***KCMG led the opening 10 laps, lost the lead for the next nine (split one and eight between Murphy Prototypes and Thiriet by TDS Racing), and held the lead through to the finish for the final 339 laps. All told, they led 349 of 358 laps in LMP2.

***In GTE-Am, the No. 98 Aston Martin Vantage V8 (249 laps) and eventual class-winning No. 72 SMP Racing Ferrari F458 Italia (67 laps) led a combined 316 of 332 laps.

***This is Michelin’s 18th straight overall victory at Le Mans, and fifth straight in LMP2 for Dunlop.

***Although the race didn’t seem to have a ton of retirements until the final few hours, the number of retirees was identical to last year. Both in 2014 and 2015, there have been 15 official retirements from the race.

***The ACO/UJSF Communications Prize has gone to Michelin’s communications manager Alessandro Barlozzi for the second consecutive year. The prize, recognizing teams and firms that provide the best communication services during the race week, is voted by a jury of international journalists.

***While the world saw the first 2016 GTE-spec car with the unveiling of the Ford GT, Sportscar365 has learned that Ferrari’s new 488 GTE car is also already testing. All new-for-2016 GTE cars must take part in a Balance of Performance test in Ladoux, France in September.

Tony DiZinno contributed to this report

John Dagys is the founder and Editor-in-Chief of Sportscar365 as well as the recently launched e-racing365 Web site for electric racing. Dagys spent eight years as a motorsports correspondent for FOXSports.com/SPEED Channel, and contributes to other publications worldwide. Contact John

7 Comments

7 Comments

  1. HenzlerTsui

    June 15, 2015 at 5:22 am

    Great notes overall, but there’s a tiny mistake about GTE-Pro, the retired Porsche was No.92, rather than 91.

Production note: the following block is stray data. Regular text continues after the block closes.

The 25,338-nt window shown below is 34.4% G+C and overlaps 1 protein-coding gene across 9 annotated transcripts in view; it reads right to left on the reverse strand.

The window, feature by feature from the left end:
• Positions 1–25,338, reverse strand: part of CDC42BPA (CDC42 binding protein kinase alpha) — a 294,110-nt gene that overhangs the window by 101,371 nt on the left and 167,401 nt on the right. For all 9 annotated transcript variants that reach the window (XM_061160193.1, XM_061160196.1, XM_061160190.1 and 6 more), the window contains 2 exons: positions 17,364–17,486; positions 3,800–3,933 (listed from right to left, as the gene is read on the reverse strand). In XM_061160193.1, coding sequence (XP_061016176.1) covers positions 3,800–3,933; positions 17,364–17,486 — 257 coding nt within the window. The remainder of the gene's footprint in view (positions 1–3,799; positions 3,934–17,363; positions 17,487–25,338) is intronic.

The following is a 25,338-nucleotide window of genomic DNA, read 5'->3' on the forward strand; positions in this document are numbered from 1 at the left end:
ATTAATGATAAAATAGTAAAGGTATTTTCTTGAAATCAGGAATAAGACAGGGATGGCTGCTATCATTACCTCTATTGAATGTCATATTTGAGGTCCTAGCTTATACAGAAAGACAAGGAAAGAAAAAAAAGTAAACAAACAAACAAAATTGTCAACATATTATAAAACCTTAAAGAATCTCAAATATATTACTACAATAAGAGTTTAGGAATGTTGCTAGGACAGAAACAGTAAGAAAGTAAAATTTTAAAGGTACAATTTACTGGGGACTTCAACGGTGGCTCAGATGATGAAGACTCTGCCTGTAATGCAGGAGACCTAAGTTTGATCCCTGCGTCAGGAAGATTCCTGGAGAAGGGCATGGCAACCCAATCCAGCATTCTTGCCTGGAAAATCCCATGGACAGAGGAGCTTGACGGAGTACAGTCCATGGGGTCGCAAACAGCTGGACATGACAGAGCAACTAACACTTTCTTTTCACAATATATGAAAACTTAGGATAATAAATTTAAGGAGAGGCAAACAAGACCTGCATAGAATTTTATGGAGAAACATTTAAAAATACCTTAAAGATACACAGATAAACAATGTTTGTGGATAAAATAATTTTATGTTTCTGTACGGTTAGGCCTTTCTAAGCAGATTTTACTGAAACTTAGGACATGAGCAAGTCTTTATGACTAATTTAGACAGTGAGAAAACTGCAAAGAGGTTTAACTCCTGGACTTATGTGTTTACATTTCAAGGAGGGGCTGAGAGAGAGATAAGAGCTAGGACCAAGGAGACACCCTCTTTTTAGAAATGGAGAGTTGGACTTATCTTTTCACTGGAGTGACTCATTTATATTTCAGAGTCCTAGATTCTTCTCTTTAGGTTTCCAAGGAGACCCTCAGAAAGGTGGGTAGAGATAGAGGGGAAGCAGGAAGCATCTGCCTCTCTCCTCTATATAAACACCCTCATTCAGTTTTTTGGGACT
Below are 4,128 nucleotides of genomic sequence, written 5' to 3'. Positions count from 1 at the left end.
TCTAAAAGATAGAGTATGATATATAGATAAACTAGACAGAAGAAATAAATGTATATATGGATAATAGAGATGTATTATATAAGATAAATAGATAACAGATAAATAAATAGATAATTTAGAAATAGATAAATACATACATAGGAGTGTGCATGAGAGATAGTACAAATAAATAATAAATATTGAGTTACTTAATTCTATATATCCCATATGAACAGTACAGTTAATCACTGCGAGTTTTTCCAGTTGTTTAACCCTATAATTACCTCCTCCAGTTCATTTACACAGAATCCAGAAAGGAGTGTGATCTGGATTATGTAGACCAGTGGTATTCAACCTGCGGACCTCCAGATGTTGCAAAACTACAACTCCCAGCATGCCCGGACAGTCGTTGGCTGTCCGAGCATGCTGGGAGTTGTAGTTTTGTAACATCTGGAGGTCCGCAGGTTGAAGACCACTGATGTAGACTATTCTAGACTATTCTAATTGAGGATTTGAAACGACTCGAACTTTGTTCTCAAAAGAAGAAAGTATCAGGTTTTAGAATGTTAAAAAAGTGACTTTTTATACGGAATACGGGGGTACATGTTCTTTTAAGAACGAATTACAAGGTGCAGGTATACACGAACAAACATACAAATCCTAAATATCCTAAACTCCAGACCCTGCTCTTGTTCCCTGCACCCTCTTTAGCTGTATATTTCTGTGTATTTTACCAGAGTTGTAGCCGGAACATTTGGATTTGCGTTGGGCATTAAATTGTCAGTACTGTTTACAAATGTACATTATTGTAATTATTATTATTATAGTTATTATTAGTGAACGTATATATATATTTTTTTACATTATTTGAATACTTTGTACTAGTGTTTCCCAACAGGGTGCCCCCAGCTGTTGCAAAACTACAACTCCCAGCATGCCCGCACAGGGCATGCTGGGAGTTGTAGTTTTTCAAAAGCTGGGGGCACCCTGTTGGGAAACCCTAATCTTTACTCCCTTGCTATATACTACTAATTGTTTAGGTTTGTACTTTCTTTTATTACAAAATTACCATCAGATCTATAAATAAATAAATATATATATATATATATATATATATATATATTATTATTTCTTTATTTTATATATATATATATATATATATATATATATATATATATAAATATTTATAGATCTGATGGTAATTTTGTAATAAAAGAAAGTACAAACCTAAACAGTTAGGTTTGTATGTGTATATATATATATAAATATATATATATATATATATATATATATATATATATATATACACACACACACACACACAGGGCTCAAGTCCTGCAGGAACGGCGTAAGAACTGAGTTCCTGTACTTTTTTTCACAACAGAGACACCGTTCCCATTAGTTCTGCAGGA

2. Tarek R.

    June 15, 2015 at 8:30 am

    byKolles exclusion story is a joke, stupid rule and stupid team not respecting it.

  3. Guilherme

    June 15, 2015 at 8:33 am

    I can’t help but imagine what the other guys in F1 thought when they heard of Hulk’s victory. The drivers of the #19 were faultless. Anyone noticed that a cycle has been developing for Audi? I mean, whenever they don’t win they finish 3rd, and in the following year they sweep the podium… Strange.

  4. Tucker

    June 15, 2015 at 11:27 am

    This is endurance racing. Let’s not have stupid rules like F1. If the driver is under 176 pounds, it shouldn’t make any difference. Endurance racing is gaining popularity worldwide; we don’t need the FIA to screw it up.

    • Bakkster

      June 15, 2015 at 12:00 pm

      Except F1 doesn’t have this rule, there is no ballast for underweight drivers.

      This is actually a good rule to have, so the drivers don’t need to starve themselves if they’re tall.

  5. Scott Puett

    June 15, 2015 at 12:11 pm

    There were a lot of haters on the Nissan in the “bottom half” of the internet this weekend. But let’s look at this: This was Nissan’s first race in LMP1, against 3 teams with mature programs. They had no hybrid power, they hit a cat? on Mulsanne, and still had a car finished the race. I’d say that was pretty successful if you match it with what their goals were.

    • Alex Macdonald

      June 19, 2015 at 5:50 am

      Agreed, they deserve a lot of credit for what they’ve achieved. I’m glad they’re still going to develop this concept, it makes it interesting when teams try unique ideas.